M.I.A. and Holy Fuck May 2, 2008 Palladium Ballroom
Better than: Confusing the African Anteater Ritual with the latest dance craze, as seen in the 1987 classic Can't Buy Me Love
Very few people actually took the bait. M.I.A.'s set was "over" after a 50-minute performance ending with "Galang," almost certainly the biggest hit off of her debut album, Arular--but not even close to the biggest hit of her career.
And the crowded floor at the Palladium was supposed to believe the show was over, without even a sniff of her monster 2007 hit "Paper Planes"?
Not a chance.
Plus, the house lights were still off.
Still, when M.I.A. finally reappeared, she merely teased her audience. No, she wouldn't go right into "Paper Planes." Instead, she chose to placate the crowd with flashy running man-like dance with her hypewomean and her backup dancer as she led a call-and-response session set to the beat of Ciara's "Goodies." It was...OK.
And then "Paper Planes" came on. The audience, not at all surprisingly, went batshit. Their hands thrust upwards as they danced with the same crump-like moves M.I.A. had showcased earlier in their set.
Not that the earlier portion of the evening was a disappointment--it wasn't. M.I.A. climbed the 6-foot speaker to the side of the stage to perform one song, members of the audience crowd surfed to others, and at least 50 females found themselves sharing the Palladium stage with the world dance music phenom at one point.
Indeed, it was quite a show. The crowd loved it. But M.I.A.--looking like a child who just learned to dress herself, wearing heavy, glittery, silver eye shadow, a white tiger print shirt, a red-sequined tanktop, black-sequined tights and a yellow- and green-feathered headdress that looked like a jester's that--and her crew didn't seem to sense the energy on the floor.
That's a problem at the Palladium--there's a disconnect between the audience and the performer. Sure, the warehouse-like atmosphere creates a rave-like fiesta when an act like M.I.A. comes to perform. And the sound system is phenomenal. But something about the venue--the high ceilings, perhaps--seems to drone out the crowd noise. Multiple times throughout M.I.A.'s set, she and her hypewoman pleaded the crowd for more energy--only, it wasn't the standard faux-pleas heard at a normal high energy show. This time it seemed real, like M.I.A. and Co. legitimately couldn't hear the crowd.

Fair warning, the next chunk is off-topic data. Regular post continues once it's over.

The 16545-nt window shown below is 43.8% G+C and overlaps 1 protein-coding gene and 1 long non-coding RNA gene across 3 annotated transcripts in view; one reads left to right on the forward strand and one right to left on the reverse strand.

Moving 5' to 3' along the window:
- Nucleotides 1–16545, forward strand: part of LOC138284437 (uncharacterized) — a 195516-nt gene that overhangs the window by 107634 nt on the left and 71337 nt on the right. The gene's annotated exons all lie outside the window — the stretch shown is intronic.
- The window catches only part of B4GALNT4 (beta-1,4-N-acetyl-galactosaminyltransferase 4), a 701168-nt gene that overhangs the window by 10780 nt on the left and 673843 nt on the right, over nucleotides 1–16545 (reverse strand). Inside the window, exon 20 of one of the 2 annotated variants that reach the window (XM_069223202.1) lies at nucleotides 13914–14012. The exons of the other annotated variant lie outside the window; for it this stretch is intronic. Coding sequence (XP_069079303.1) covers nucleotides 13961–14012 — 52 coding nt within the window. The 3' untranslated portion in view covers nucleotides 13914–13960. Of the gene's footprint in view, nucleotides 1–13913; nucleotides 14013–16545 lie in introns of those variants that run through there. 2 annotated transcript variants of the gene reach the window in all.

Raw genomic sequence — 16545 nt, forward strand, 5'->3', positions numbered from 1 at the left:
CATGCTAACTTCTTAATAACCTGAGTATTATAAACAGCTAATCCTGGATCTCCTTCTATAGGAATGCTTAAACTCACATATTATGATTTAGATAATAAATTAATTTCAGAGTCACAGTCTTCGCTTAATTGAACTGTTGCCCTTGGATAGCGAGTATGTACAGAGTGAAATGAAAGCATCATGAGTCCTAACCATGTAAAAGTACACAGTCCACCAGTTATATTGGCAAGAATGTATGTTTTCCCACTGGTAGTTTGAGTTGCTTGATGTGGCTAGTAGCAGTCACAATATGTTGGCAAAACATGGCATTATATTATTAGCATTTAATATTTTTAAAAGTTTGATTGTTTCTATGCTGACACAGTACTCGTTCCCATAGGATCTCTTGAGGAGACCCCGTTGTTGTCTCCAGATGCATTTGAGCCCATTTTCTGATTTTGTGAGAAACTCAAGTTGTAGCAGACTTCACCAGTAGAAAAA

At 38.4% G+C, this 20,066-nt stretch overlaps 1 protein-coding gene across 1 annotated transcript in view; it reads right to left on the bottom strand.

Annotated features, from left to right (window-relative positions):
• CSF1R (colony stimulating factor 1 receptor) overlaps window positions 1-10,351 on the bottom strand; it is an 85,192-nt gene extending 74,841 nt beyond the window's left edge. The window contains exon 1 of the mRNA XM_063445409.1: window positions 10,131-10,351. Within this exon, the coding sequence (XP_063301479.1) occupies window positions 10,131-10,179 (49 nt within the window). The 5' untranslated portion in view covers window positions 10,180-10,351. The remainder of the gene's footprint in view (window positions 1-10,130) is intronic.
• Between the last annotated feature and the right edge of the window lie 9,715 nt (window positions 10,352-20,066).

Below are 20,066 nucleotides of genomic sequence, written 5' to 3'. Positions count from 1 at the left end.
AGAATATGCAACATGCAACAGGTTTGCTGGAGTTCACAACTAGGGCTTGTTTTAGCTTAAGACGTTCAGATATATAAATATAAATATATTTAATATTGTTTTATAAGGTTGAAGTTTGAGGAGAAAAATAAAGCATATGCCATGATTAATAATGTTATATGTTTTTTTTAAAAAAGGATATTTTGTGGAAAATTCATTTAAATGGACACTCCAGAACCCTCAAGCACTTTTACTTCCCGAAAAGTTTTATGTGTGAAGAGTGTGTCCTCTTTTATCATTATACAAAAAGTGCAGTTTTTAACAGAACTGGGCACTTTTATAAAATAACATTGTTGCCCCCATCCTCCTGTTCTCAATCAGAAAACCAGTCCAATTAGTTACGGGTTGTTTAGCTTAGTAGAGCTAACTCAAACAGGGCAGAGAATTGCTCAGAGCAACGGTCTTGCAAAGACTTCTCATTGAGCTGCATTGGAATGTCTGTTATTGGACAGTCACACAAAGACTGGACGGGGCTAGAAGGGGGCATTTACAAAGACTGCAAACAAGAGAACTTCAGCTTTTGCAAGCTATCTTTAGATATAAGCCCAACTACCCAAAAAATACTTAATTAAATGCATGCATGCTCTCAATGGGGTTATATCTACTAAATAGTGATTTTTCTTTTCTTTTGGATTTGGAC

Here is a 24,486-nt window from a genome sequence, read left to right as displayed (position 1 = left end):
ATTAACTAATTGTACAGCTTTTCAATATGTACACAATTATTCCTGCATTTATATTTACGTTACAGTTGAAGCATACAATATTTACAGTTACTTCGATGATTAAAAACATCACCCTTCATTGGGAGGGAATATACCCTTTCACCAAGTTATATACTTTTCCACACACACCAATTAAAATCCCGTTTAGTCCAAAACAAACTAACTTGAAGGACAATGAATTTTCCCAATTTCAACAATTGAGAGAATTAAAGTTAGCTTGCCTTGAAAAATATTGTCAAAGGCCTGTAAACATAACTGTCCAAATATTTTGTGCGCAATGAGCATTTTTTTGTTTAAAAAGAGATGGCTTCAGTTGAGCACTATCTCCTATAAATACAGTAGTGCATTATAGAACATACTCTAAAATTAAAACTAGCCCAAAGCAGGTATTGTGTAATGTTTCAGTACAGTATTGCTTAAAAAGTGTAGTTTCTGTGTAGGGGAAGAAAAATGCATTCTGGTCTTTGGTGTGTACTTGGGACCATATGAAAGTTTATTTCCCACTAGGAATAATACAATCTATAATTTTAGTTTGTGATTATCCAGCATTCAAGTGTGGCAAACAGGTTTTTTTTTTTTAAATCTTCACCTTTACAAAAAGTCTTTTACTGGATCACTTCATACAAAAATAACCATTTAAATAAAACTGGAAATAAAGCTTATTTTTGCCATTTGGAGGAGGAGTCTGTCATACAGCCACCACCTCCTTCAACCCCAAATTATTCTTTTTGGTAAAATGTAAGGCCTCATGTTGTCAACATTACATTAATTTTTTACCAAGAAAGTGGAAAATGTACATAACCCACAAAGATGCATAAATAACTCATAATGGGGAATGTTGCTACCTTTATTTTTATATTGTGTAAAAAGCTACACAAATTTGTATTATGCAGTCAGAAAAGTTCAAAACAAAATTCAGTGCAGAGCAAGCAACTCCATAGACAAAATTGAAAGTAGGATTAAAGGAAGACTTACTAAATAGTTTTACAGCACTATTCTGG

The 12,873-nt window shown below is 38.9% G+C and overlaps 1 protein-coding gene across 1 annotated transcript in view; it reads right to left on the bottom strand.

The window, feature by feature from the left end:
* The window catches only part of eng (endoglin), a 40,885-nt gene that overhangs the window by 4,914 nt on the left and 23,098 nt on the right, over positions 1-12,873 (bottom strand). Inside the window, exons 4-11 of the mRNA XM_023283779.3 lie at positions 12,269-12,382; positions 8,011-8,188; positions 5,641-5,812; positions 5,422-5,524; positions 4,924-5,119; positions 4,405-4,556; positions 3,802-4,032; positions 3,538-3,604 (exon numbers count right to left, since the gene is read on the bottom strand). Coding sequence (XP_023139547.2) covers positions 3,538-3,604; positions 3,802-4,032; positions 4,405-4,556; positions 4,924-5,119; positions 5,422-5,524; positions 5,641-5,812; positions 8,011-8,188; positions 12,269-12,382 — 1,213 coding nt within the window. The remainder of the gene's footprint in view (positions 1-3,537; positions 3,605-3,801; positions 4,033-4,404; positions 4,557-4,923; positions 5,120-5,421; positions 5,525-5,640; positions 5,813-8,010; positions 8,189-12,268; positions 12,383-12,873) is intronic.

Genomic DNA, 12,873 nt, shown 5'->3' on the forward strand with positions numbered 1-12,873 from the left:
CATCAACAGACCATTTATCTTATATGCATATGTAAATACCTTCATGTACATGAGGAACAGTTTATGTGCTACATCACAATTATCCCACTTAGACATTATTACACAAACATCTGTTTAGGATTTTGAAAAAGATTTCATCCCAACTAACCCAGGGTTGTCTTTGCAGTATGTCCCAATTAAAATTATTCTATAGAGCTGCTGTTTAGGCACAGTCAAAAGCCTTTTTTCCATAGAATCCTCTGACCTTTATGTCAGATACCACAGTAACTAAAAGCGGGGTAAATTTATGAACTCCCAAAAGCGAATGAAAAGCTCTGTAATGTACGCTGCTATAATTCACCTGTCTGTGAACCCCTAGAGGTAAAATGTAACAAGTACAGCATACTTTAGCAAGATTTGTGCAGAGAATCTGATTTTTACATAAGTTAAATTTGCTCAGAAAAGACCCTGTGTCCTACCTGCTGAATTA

And yet the crowd was most definitely into it. Warmed up by a good-but-hardly-great set from experimental electronic quartet Holy Fuck and a cut-up set of popular dance club hits from M.I.A. DJ Million Dollar Mano, the audience was more than ready--and surprisingly lubricated, despite the long lines to the few bars open at the Palladium on this evening--to indulge themselves in a dance party.
All night long, that's what they got: a dance party--and never more so than when the encore closer "Paper Planes" blared for their wanting ears.
We Believe Local Journalism is Critical to the Life of a City
Engaging with our readers is essential to the Observer's mission. Make a financial contribution or sign up for a newsletter, and help us keep telling Dallas's stories with no paywalls.
Support Our Journalism
Satisfied, when the song came to a close and the house lights lifted--this time for real--they left the Palladium with smiles on their faces. Fun times.
Critic's Notebook Personal Bias: None, really. I went into this show pretty ambivalently. I like M.I.A.'s stuff--yes, especially "Paper Planes" and "Galang"--but I wasn't looking to bust my ass on the dance floor. Not on this night. Even after two Red Bulls. Whatever.
Random Note Before M.I.A. entered the stage, a subtitled video of an Asian politician ran on the LED screen behind the stage. As it ran, it was tough not to be reminded of the whole controvery surrounding the Rev. Jeremiah Wright; the subtitles indicated that the country the politican came from was anti-minority and that elections were useless, so we might as well destroy the country. It was a bit odd, and the crowd was lukewarm with its response. Some crowd members cheered at the video's message, but it was hardly an overwhelming applause.
By The Way: I didn't get around to mentioning it in my write-up of Thursday night's Glow in the Dark Tour show, but during her set at Superpages.com Center, Rihanna covered "Paper Planes." It was pretty much the low-point of her set, as she warbled over the covered track. Obviously, M.I.A.'s version kicked the crap out of hers. Big shocker there, huh? --Pete Freedman